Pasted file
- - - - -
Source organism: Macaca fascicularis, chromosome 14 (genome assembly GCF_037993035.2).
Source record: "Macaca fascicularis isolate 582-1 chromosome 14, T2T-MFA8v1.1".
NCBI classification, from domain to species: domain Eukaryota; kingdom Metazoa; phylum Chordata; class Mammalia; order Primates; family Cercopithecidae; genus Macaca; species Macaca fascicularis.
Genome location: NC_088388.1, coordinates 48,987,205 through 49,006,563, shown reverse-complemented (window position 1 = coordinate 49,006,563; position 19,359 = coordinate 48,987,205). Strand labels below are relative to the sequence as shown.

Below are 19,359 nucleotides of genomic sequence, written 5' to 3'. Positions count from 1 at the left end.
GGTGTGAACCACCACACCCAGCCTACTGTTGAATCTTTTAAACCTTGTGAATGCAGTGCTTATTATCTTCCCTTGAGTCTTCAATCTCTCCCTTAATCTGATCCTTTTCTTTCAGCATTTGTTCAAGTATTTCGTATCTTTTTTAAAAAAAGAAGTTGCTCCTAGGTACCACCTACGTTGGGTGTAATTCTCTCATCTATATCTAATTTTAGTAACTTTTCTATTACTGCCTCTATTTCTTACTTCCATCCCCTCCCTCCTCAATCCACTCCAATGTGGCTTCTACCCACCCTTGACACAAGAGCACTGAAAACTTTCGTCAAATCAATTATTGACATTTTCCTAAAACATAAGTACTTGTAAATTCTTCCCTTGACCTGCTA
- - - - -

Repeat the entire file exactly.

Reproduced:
Source organism: Macaca fascicularis, chromosome 14 (genome assembly GCF_037993035.2).
Source record: "Macaca fascicularis isolate 582-1 chromosome 14, T2T-MFA8v1.1".
NCBI classification, from domain to species: domain Eukaryota; kingdom Metazoa; phylum Chordata; class Mammalia; order Primates; family Cercopithecidae; genus Macaca; species Macaca fascicularis.
Genome location: NC_088388.1, coordinates 48,987,205 through 49,006,563, shown reverse-complemented (window position 1 = coordinate 49,006,563; position 19,359 = coordinate 48,987,205). Strand labels below are relative to the sequence as shown.

Below are 19,359 nucleotides of genomic sequence, written 5' to 3'. Positions count from 1 at the left end.
GGTGTGAACCACCACACCCAGCCTACTGTTGAATCTTTTAAACCTTGTGAATGCAGTGCTTATTATCTTCCCTTGAGTCTTCAATCTCTCCCTTAATCTGATCCTTTTCTTTCAGCATTTGTTCAAGTATTTCGTATCTTTTTTAAAAAAAGAAGTTGCTCCTAGGTACCACCTACGTTGGGTGTAATTCTCTCATCTATATCTAATTTTAGTAACTTTTCTATTACTGCCTCTATTTCTTACTTCCATCCCCTCCCTCCTCAATCCACTCCAATGTGGCTTCTACCCACCCTTGACACAAGAGCACTGAAAACTTTCGTCAAATCAATTATTGACATTTTCCTAAAACATAAGTACTTGTAAATTCTTCCCTTGACCTGCTA